Fragrant Lime Salt

Do you have a zester? If you don’t, you better get one. Every foodie should have one in their toolbox…I mean, kitchen drawer. It comes in handy when you need to grate some Parmesan cheese, fresh nutmeg, or to zest some citrus. It will make you look like a pro, believe me!

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Every week, I zest some limes, add the zest to some Kosher salt and mix it until I get this beautiful fragrant salt. This lime salt is that special ingredient that turns up the volume in my homemade jalapeño-lime jerky. I sprinkle it on top of the meat once it’s on the dehydrator just before drying.

You can sprinkle it as a finishing salt on fish, chicken…or you can rim a margarita glass. Your choice. The possibilities are endless. It’s very simple to make. Here’s the how to:

Fragrant Lime Salt


  • 2 tablespoons of lime zest
  • 1 cup of kosher salt

Put the lime zest in a bowl. Add the kosher salt. Mix well. Transfer to a glass jar with a lid. It keeps for up to a month in the refrigerator.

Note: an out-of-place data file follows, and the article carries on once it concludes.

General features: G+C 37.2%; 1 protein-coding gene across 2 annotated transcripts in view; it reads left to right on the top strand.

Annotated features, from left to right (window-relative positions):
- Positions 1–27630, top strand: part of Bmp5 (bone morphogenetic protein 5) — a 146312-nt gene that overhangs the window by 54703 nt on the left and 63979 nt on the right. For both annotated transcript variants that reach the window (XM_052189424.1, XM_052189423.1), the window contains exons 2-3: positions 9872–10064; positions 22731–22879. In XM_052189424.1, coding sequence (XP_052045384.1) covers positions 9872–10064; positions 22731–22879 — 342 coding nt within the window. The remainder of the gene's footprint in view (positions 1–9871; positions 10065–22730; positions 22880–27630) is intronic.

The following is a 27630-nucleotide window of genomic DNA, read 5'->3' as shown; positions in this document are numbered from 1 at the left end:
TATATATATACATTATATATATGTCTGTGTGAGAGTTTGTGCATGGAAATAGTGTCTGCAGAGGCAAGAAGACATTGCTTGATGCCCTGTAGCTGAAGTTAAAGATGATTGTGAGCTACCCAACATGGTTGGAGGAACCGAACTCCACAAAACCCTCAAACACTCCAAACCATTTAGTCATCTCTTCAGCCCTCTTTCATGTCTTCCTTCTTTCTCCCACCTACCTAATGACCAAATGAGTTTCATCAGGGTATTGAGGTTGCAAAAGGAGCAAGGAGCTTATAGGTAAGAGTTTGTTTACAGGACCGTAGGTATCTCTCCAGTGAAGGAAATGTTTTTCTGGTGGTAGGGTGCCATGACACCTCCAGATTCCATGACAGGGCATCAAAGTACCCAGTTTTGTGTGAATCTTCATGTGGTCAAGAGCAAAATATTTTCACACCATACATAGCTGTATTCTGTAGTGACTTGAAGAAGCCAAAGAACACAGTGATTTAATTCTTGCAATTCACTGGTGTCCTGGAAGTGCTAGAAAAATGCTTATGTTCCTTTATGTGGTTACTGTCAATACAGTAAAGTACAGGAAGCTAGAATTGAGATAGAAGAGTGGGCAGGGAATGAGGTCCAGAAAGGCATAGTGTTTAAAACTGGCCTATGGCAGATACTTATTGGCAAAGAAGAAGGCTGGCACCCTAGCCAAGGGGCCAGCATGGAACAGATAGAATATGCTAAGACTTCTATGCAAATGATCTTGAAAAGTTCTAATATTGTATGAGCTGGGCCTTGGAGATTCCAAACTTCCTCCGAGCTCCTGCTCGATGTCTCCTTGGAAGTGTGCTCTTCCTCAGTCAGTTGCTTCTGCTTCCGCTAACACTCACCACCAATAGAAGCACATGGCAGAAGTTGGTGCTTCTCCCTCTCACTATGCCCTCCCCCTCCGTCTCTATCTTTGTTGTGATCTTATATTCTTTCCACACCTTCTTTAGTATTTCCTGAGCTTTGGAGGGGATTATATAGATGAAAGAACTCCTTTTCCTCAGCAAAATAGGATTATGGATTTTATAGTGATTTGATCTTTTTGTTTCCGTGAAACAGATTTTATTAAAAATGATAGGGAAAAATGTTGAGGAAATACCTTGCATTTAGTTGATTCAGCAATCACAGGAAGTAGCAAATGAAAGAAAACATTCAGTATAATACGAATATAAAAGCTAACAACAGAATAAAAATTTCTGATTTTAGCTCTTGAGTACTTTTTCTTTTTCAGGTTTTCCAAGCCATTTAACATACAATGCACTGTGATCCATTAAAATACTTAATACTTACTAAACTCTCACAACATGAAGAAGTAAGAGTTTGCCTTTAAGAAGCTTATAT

Still-frame of the week: Colors of February


I’m probably not the only one who’s planning on celebrating Valentine’s Day on the weekend since it fell on a Tuesday this year. Last year while I was out and about I found these little heart-shaped ramekins by Chantal. I had to have them. I don’t like to collect seasonal dishes but these can be used any time of the year. Why not? There’s plenty of occasions…anniversaries, birthdays, hot dates. As my friend says, “We’re grown-ups. We can do whatever we want.” I can’t disagree.


February has a special place in my heart. It’s not quite winter. It’s not quite spring. It’s somewhere in between. At least that’s how it’s usually in Houston. The last of the pink blossoms on my peach tree are on the ground and tiny fruit is starting to grow in their place. I’ve trimmed dead branches, planted some seeds, and turned the soil in the raised garden bed.  I can’t wait to harvest some herbs later on this year. For now, here’s a snapshot of my week. I’ll let you see what I’ll be cooking or serving in them. I can’t wait to surprise my sweetheart with something sweet and romantic.